The proposed acquisition of Burlington Resources by ConocoPhillips is further proof that the recent acceleration of merger and acquisition (M&A) activity should continue. A report released last week by analysts at Raymond James & Associates noted that high commodity prices and low reserve valuations in the equity markets are among the many factors driving exploration and production M&A activity.
"Most of the companies and properties that are being bought share three key attributes," said analysts J Marshal Adkins and Wayne Andrews of Raymond James: "1) a long-lived reserve base; 2) a multi-year inventory of drilling prospects; and 3) a moderate risk profile."
Recent deals, such as the Burlington purchase, focus mainly onshore and highlight unconventional resources. In 2004, two regions received most of the attention: the Rockies and the Permian Basin. Onshore resource plays also have drawn interest, such as the Barnett Shale in North Texas.
The largest domestic E&P deal in 2005 was Chesapeake Energy's $3.1 billion purchase of Columbia Natural Resources, which is solely focused on the Appalachian Basin, a region prized for its stable production, deep prospects and close proximity to the premium Northeast market.
Other major onshore deals in 2005 included the following: Cimarex's $2.1 billion purchase of Magnum Hunter, whose core area is the Permian Basin; Occidental's $1 billion purchase of ExxonMobil's Permian Basin assets; and El Paso Corp.'s $0.8 billion purchase of Medicine Bow Energy, which is focused on coalbed methane in the Rockies.
Although the bulk of the transactions recently have focused onshore, at least one large deal was concentrated in the deepwater Gulf of Mexico. In September, Norway's Norsk Hydro announced the $2.3 billion purchase of Spinnaker Exploration. That record setting price implies a value of $7.51/Mcfe of proved reserves, which is more than 50% above the average for offshore producers.
"From a strategic standpoint, this transaction may signal a shift in the kinds of E&P companies that are viewed as attractive takeover targets -- or more likely, an expansion in the universe of potential targets," said Adkins and Andrews regarding Spinnaker. "In 2004 and the first half of 2005, the E&P companies that were acquired -- for example Westport, Tom Brown, Evergreen, Patina and Medicine Bow -- were mainly Rockies focused with resource play opportunities and long-lived reserves. Spinnaker, on the other hand is a Gulf of Mexico pure play with a reserve life of 6.6 years.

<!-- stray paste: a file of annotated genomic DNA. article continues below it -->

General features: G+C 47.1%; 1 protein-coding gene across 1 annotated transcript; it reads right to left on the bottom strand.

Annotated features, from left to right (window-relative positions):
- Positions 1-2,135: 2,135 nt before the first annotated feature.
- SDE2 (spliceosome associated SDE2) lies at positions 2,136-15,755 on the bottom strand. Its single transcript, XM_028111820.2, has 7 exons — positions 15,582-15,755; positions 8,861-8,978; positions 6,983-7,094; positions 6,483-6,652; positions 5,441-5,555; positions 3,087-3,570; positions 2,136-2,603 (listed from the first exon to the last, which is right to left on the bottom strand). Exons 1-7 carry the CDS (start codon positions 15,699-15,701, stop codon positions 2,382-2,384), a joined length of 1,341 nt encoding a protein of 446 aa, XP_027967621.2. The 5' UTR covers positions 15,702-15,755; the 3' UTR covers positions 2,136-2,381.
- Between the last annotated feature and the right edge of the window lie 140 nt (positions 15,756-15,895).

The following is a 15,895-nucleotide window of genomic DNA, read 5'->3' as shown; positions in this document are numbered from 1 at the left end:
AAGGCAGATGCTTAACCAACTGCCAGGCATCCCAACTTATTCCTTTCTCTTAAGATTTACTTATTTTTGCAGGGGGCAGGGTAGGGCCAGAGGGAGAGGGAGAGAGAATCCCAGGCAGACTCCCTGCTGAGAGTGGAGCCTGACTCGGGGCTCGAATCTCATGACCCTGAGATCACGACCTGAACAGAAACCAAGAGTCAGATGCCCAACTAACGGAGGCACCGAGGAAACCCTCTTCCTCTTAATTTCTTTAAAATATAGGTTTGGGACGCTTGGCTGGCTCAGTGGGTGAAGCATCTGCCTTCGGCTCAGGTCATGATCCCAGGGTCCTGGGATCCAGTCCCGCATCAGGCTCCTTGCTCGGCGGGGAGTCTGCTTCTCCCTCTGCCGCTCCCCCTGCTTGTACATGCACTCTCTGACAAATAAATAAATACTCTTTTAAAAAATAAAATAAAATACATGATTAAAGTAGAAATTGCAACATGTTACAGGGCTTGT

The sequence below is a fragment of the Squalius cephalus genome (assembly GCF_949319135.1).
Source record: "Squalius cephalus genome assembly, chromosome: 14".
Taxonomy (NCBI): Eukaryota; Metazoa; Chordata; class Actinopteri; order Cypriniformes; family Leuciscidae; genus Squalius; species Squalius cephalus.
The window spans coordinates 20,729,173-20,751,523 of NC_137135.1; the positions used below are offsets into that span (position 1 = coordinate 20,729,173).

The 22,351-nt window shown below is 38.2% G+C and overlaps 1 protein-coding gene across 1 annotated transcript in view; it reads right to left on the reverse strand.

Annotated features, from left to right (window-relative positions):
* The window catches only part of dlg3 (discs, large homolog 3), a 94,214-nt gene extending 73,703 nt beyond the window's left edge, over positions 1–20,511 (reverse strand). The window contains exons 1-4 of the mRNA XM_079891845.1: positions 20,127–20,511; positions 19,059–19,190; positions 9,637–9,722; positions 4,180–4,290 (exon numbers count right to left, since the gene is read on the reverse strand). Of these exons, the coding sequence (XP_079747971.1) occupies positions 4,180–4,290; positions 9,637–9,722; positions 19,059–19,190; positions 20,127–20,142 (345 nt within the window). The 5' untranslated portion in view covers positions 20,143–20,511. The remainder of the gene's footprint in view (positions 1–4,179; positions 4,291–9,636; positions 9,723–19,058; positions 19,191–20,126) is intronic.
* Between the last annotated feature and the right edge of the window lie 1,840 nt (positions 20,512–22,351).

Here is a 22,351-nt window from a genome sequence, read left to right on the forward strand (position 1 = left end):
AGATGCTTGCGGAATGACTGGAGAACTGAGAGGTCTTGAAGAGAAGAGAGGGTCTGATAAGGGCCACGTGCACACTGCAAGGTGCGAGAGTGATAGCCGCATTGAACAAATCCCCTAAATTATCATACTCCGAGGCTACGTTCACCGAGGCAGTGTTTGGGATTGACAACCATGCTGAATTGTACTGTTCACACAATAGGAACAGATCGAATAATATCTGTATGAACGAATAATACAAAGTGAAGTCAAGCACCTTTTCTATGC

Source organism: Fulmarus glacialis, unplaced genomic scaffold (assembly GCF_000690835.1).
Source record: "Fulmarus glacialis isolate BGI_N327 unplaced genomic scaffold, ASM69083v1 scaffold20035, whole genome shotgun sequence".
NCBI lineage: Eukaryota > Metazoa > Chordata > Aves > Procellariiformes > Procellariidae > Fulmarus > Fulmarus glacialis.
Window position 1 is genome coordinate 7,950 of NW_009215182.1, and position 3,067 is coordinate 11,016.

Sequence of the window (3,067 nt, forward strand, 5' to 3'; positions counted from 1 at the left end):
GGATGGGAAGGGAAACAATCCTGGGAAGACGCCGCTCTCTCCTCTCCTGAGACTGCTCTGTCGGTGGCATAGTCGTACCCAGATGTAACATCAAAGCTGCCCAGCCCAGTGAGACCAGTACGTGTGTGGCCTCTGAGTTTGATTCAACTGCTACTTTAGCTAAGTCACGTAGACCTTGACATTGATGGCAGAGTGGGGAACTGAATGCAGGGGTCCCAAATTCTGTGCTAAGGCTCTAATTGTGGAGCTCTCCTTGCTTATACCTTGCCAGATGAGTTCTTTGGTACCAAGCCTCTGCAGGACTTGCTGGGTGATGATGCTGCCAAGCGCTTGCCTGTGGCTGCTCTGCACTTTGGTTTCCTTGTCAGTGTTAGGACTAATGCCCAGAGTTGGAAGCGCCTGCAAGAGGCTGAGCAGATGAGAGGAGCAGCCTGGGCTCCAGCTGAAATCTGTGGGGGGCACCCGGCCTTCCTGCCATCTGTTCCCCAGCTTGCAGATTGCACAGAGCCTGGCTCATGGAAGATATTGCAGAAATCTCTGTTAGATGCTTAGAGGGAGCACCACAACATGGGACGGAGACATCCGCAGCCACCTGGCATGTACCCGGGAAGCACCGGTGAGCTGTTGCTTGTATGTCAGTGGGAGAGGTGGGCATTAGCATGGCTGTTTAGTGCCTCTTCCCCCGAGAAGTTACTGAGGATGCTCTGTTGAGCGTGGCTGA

"Given that Gulf of Mexico pure plays tend to trade at very low EBITDA and EPS multiples, they often represent highly attractive value opportunities for potential acquirers. More fundamentally, Gulf of Mexico operations also provide very rapid payout rates and excellent free cash flow generation." The analysts also noted that the Spinnaker deal is another example of international interest in the U.S. E&P sector. Other international companies that have purchased U.S. assets recently include Statoil of Norway and Nippon Oil from Japan.
"Why all these deals all of a sudden? In one word: growth! With natural gas averaging over $8.50/Mcf [and hitting $15/MMBtu on the New York Mercantile Exchange last week] and oil over $55/bbl, large cap E&P independents are making excellent financial returns," including larger than expected free cash flow.
Most E&P balance sheets are now in good shape, the analysts said. The major challenge is finding places to drill. "As a result, acquiring mid- and small-cap peers or assets from the majors remains a very popular means for large-caps to enhance their growth outlook for the next five to 10 years."
The Raymond James analysts said the U.S. has few growth areas left. Only the Barnett Shale, Appalachia and the Rockies have outstanding potential for long-term growth. New completion techniques also have made the Permian Basin more attractive.
All this M&A activity bodes well for U.S. drilling. The analysts predicted capital spending would grow 20-25% this year with drilling taking 30% of the total.
"We believe the recent spurt of deals bodes very well for U.S. drilling activity over the intermediate term, especially in the geographic areas that have been the focus of the M&A trend," they said. "We look for the U.S. rig count to continue to post meaningful increases as the large independents continue to ramp up drilling programs on their acquired assets."
Until the economics change, the acceleration of M&A activity, which started in 2004, is likely to continue. Today's E&P acquirers still have arbitrage opportunities between the reserves that they buy and the low value of those reserves in the current equity markets. A buyer can gain "not only from the growth opportunities that come with the acquisition but also from near-term accretion -- to earnings, cash flow and/or net asset value per share." According to the Raymond James analysts, the equity markets continue to under price E&P companies, leading to a high probability of continued consolidation in the industry.
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